Theatrical ticket sales have been steadily declining over the last 18 years as the rise of television and the proliferation of at-home entertainment options has warped the film industry. Nowadays, box office studies show that the most reliable gamble is a $100 million blockbuster as smaller titles, mid-budget fare, star vehicles and adult-skewing dramas increasingly fail to provide a return on investment. Audiences will show up en masse for a Marvel flick, but dare to dream of pushing, say, A Beautiful Day in the Neighborhood worldwide and you’re setting yourself up for disappointment. If there was any doubt to this prospect in recent years, the coronavirus pandemic has cemented its reality.
“A trend that will accelerate is blockbusterization,” Imax CEO Rich Gelfond told The Hollywood Reporter. “There will be a lot more blockbusters than mid-range movies.”
At the onset of the pandemic, Universal chose not to engage COVID-19 in a game of chicken like Warner Bros. and Disney have been forced to do with Tenet and Mulan, respectively. Instead, Universal moved major tentpoles such as the ninth Fast & Furious film and Minions: The Rise of Gru to summer 2021 to avoid the guessing game altogether. While this has created an ongoing clash with major exhibitors such as AMC, Universal stands to benefit long-term from the quick thinking.
“We weren’t popular with exhibitors, but we knew it was probably going to be the best thing for the movies, and now of course we are very relieved that we did,” Universal Filmed Entertainment Group chairman Donna Langley told THR. “We got prime real estate next summer, and we prevented a lot of headaches. We had certainty about some things when there is so much uncertainty. We wanted to nail things down as best we could.”
With the coronavirus still keeping the majority of theaters closed, studios have begun rerouting certain films to the small screen. Universal made the first move when it released Trolls World Tour on premium video on demand (PVOD) and has since followed suit with the Judd Apatow comedy The King of Staten Island. Disney+ (Hamilton), Paramount (The SpongeBob Movie: Sponge on the Run), and Warner Bros. (Scoob!) have also sent films originally intended for theaters to PVOD or streaming. Studios have not released exact figures, but it is believed that Trolls World Tour generated more than $100 million in rental fees, with Universal keeping 80% of the revenue as opposed to the traditional 50% domestic theatrical split.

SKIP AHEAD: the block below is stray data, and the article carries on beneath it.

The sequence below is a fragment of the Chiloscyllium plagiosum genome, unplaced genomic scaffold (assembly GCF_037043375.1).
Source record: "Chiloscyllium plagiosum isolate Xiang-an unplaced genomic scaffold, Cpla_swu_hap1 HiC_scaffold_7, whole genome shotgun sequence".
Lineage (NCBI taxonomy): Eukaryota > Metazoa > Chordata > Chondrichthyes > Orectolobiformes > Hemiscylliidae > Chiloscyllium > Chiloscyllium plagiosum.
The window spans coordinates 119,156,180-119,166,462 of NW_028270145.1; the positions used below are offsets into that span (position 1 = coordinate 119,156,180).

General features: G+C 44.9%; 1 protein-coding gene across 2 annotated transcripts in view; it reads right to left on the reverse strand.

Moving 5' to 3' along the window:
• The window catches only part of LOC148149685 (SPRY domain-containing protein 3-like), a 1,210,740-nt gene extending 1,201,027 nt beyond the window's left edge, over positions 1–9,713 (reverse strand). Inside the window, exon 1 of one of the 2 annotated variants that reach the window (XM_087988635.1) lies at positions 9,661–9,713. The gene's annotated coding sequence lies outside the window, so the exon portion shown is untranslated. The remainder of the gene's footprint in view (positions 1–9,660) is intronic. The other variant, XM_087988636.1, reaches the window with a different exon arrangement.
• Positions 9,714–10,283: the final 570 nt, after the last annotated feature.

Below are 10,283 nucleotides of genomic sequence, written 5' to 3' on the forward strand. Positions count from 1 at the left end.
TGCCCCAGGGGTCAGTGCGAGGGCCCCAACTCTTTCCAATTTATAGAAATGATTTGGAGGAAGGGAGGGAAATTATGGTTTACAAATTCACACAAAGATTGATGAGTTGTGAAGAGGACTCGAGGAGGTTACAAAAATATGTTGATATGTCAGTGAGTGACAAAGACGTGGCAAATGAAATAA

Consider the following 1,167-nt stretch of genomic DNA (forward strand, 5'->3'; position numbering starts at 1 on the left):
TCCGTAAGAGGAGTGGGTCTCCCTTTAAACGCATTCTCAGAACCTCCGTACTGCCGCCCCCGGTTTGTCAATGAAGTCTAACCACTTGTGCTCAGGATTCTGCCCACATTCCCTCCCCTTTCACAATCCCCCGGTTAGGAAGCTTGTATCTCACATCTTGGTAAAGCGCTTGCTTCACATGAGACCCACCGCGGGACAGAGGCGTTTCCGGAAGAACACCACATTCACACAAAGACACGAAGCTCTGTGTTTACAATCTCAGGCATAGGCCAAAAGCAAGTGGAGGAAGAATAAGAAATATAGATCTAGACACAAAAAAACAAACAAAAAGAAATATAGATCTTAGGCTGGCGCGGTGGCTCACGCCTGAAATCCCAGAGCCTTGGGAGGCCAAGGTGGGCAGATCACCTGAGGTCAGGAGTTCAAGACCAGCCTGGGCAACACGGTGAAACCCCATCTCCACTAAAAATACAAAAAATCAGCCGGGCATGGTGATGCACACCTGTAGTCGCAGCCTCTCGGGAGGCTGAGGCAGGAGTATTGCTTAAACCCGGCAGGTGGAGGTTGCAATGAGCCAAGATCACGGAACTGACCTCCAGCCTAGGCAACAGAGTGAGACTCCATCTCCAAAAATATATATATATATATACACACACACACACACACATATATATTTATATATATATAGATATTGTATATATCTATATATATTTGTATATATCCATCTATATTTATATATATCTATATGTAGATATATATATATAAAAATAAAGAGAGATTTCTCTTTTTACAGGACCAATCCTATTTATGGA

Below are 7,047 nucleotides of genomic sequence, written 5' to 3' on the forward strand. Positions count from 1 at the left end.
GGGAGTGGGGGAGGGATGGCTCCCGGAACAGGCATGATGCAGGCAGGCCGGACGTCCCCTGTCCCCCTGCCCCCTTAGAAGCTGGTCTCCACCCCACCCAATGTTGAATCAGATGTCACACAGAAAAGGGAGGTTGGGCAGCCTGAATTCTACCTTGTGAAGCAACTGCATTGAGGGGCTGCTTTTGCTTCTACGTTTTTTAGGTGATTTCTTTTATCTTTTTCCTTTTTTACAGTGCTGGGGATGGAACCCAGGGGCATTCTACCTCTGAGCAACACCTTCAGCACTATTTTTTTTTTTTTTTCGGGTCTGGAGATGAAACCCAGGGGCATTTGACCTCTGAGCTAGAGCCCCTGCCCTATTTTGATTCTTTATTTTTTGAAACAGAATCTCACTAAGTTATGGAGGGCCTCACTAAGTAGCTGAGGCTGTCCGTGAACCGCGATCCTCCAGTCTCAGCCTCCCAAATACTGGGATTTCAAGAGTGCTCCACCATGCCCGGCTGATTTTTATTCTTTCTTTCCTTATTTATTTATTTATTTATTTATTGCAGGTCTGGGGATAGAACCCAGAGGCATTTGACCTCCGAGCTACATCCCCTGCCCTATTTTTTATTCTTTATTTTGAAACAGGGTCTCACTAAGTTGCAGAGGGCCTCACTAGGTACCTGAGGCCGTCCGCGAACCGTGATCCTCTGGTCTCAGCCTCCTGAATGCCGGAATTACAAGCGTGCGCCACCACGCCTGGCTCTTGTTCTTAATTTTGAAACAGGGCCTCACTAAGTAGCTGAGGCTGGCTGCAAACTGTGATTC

“We’ve had a total of nine movies released during this time on PVOD and it’s proven to be a very good way for us to get the movies out there,” Langley told the outlet. “We’ve made a good amount of incremental revenue. And we got the movies out into the distribution ecosystem, where they can continue to be monetized through home entertainment and eventually our pay windows.”
With studios believed to be generating decent chunks of revenue for mid-budget films via PVOD or generating interest in their homegrown streaming services, the fear (or hope, depending on who you ask) is that mid-budget films will be reserved exclusively for at-home venues moving forward. Releasing a film theatrically, regardless of its size, carries with it expensive marketing and distribution costs. As we’ve seen over the last 20 years, the box office has become increasingly fraught for non-branded titles that aren’t based on pre-existing material or tied to blockbuster franchises. This transition is what partly led to executive shakeups at Sony Pictures and Paramount over the last decade as the studios struggled to keep pace in Hollywood’s franchise wars.
There exists the possibility in which the entire theatrical release schedule is made up of Marvel and Star Wars-type films while movies like Jojo Rabbit and Parasite never see the inside of a theater. Already we’ve seen major filmmakers such as Martin Scorsese and Spike Lee turn to streaming. The coronavirus pandemic has simply provided some clarity to the emerging picture.